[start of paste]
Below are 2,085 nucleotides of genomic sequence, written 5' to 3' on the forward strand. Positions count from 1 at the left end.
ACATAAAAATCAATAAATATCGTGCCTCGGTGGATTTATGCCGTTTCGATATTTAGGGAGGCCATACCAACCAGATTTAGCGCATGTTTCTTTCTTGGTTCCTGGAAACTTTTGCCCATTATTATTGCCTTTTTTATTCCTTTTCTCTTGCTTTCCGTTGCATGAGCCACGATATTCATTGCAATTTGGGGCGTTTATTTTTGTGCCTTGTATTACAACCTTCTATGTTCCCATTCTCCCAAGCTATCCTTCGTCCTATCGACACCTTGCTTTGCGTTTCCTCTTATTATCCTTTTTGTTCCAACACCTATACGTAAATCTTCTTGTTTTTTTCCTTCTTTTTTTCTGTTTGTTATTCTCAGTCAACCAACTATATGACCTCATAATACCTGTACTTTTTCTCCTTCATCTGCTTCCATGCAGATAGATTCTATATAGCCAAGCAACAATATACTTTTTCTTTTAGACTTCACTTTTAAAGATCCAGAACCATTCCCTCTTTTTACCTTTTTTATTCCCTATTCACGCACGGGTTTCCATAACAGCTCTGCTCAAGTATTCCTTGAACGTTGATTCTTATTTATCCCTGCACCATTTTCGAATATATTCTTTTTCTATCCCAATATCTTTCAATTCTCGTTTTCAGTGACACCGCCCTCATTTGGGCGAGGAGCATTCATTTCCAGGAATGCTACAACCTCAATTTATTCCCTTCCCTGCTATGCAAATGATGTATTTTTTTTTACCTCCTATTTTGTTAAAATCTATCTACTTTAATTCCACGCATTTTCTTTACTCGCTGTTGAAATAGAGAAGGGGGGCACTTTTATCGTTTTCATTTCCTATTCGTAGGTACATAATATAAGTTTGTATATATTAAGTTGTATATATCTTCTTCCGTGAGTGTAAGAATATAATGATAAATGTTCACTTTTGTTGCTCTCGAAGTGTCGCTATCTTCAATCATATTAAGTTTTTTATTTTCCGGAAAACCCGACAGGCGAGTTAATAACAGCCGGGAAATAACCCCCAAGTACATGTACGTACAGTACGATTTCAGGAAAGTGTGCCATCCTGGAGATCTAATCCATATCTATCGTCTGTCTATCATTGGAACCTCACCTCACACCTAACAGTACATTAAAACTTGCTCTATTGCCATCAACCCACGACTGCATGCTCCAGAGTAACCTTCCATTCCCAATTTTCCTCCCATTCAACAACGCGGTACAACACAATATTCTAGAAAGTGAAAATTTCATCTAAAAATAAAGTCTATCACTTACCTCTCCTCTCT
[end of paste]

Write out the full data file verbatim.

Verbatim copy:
Below are 2,085 nucleotides of genomic sequence, written 5' to 3' on the forward strand. Positions count from 1 at the left end.
ACATAAAAATCAATAAATATCGTGCCTCGGTGGATTTATGCCGTTTCGATATTTAGGGAGGCCATACCAACCAGATTTAGCGCATGTTTCTTTCTTGGTTCCTGGAAACTTTTGCCCATTATTATTGCCTTTTTTATTCCTTTTCTCTTGCTTTCCGTTGCATGAGCCACGATATTCATTGCAATTTGGGGCGTTTATTTTTGTGCCTTGTATTACAACCTTCTATGTTCCCATTCTCCCAAGCTATCCTTCGTCCTATCGACACCTTGCTTTGCGTTTCCTCTTATTATCCTTTTTGTTCCAACACCTATACGTAAATCTTCTTGTTTTTTTCCTTCTTTTTTTCTGTTTGTTATTCTCAGTCAACCAACTATATGACCTCATAATACCTGTACTTTTTCTCCTTCATCTGCTTCCATGCAGATAGATTCTATATAGCCAAGCAACAATATACTTTTTCTTTTAGACTTCACTTTTAAAGATCCAGAACCATTCCCTCTTTTTACCTTTTTTATTCCCTATTCACGCACGGGTTTCCATAACAGCTCTGCTCAAGTATTCCTTGAACGTTGATTCTTATTTATCCCTGCACCATTTTCGAATATATTCTTTTTCTATCCCAATATCTTTCAATTCTCGTTTTCAGTGACACCGCCCTCATTTGGGCGAGGAGCATTCATTTCCAGGAATGCTACAACCTCAATTTATTCCCTTCCCTGCTATGCAAATGATGTATTTTTTTTTACCTCCTATTTTGTTAAAATCTATCTACTTTAATTCCACGCATTTTCTTTACTCGCTGTTGAAATAGAGAAGGGGGGCACTTTTATCGTTTTCATTTCCTATTCGTAGGTACATAATATAAGTTTGTATATATTAAGTTGTATATATCTTCTTCCGTGAGTGTAAGAATATAATGATAAATGTTCACTTTTGTTGCTCTCGAAGTGTCGCTATCTTCAATCATATTAAGTTTTTTATTTTCCGGAAAACCCGACAGGCGAGTTAATAACAGCCGGGAAATAACCCCCAAGTACATGTACGTACAGTACGATTTCAGGAAAGTGTGCCATCCTGGAGATCTAATCCATATCTATCGTCTGTCTATCATTGGAACCTCACCTCACACCTAACAGTACATTAAAACTTGCTCTATTGCCATCAACCCACGACTGCATGCTCCAGAGTAACCTTCCATTCCCAATTTTCCTCCCATTCAACAACGCGGTACAACACAATATTCTAGAAAGTGAAAATTTCATCTAAAAATAAAGTCTATCACTTACCTCTCCTCTCT